Export stop on medieval guide for hermits
Arts minister Helen Whately has put an export bar on a 15th century illuminated guide for those contemplating becoming hermits and anchorites.
The Myrowr of Recluses was written in 1414, a year before the Battle of Agincourt in and details the reasons why people sought lives of recluse – mainly prayer, meditation and reading – and what they could expected in the future, both in life and the afterlife. The only other known version is an incomplete manuscript from the mid-15th century in the British Library, and the discovery of the manuscript at risk of export has revealed previously unknown sections of the text and is of huge significance for the study of the lives of medieval women and anchorites.
There were thought to be about 200 hermits in England in the 13th century, more of them women than men. There is no known figure for the 15th century.
“Unknown to scholarship until recently, this handsomely decorated copy of a guide to the austere life of an anchorite offers a rich new avenue of exploration into the nature of women’s religious education in the early fifteenth century, and how such texts were circulated” said Leslie Webster, a member of the Reviewing Committee on the Export of Works of Art and Objects of Cultural Interest, which advised on the export halt. “Almost certainly written for female anchorites, the text seems to be linked to the Benedictine nuns at Barking Abbey, a foundation dating back to Anglo-Saxon times, and in the fifteenth century, renowned as a house of educated women, inspired by its Abbess, Sybil de Felton.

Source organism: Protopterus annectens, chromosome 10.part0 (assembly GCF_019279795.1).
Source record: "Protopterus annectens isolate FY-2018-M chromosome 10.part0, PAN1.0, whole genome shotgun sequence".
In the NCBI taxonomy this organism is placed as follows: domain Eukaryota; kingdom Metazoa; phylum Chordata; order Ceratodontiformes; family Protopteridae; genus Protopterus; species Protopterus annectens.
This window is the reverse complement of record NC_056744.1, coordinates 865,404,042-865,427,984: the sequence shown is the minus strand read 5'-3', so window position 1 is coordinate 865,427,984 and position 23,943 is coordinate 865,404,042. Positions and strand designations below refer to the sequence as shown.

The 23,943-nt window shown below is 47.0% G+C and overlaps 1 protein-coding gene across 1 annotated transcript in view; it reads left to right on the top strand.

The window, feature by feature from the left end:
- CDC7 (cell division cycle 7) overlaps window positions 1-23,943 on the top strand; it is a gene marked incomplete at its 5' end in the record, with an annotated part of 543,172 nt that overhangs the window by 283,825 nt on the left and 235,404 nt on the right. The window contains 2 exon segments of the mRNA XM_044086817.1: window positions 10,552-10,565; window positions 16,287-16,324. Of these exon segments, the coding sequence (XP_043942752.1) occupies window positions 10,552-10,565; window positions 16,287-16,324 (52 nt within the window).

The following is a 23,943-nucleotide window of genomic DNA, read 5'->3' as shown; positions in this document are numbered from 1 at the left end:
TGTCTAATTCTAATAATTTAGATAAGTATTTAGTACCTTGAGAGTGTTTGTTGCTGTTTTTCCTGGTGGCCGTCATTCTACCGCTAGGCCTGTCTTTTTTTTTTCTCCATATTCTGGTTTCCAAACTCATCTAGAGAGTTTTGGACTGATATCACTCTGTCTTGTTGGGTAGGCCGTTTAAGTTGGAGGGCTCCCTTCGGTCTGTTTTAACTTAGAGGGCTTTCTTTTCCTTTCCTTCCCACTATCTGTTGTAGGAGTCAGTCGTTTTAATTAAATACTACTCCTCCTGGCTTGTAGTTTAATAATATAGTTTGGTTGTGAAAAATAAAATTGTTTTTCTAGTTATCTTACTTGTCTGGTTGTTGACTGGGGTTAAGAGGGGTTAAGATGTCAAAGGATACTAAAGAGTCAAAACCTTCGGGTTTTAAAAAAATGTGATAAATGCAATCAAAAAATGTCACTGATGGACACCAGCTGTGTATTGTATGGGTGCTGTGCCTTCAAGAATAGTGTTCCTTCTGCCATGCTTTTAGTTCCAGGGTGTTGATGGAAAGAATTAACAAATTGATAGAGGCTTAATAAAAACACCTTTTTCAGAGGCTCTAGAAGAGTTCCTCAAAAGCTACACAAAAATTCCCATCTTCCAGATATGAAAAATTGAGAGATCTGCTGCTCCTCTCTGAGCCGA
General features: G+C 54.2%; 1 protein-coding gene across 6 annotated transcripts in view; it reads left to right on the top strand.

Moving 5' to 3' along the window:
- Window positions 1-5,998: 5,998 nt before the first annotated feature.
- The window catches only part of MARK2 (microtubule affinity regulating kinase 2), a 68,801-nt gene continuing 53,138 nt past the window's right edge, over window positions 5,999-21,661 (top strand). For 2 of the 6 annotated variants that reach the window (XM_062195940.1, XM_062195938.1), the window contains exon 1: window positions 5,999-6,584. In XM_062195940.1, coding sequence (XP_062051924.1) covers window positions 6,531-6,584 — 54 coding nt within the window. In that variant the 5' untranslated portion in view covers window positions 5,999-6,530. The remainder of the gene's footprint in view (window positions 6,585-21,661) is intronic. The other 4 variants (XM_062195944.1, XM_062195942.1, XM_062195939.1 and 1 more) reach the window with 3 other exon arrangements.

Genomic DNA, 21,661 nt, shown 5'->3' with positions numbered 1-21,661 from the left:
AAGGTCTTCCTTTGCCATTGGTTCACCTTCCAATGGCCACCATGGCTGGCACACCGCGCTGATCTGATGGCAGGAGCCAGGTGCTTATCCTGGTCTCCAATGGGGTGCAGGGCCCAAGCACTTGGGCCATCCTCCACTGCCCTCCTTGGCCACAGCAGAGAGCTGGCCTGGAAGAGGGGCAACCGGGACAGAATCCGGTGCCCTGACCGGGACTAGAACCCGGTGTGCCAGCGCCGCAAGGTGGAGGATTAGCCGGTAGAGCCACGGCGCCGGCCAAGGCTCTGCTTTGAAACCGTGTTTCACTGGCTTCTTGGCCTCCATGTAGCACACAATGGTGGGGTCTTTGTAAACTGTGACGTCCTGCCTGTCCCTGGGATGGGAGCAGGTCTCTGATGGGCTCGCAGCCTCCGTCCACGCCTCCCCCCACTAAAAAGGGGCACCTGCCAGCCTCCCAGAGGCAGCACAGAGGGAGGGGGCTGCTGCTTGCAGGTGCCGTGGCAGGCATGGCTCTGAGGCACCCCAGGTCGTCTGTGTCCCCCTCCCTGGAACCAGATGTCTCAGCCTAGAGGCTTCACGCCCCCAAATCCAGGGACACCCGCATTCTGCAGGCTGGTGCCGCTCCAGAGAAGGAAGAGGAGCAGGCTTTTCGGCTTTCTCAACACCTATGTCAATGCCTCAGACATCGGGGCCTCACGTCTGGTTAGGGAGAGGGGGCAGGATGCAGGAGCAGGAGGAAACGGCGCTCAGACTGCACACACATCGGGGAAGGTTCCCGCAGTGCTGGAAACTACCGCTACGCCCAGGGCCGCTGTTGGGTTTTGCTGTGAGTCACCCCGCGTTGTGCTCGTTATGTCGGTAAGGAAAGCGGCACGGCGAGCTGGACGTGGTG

“Among other unique content, this particular manuscript also gives a precise date for the beginning of the text’s composition: ‘this Wednysday bi the morrow, the even of the blissed virgyne seynt Alburgh, the secunde yeere of the worthy christen prince oure souerayn liege lord the kyng Henry the Fiftis’ – or Wednesday, 10 October 1414. Such contemporary detail makes the manuscript a vivid witness to the period, as well as of great importance to our understanding of later medieval thought and society. It is a fascinating treasure that deserves to be saved.”
The decision on the export licence application for the manuscript will be deferred until 13 April and may be extended until 13 August if a serious intention to raise funds to purchase it is made at the recommended price of £168,750.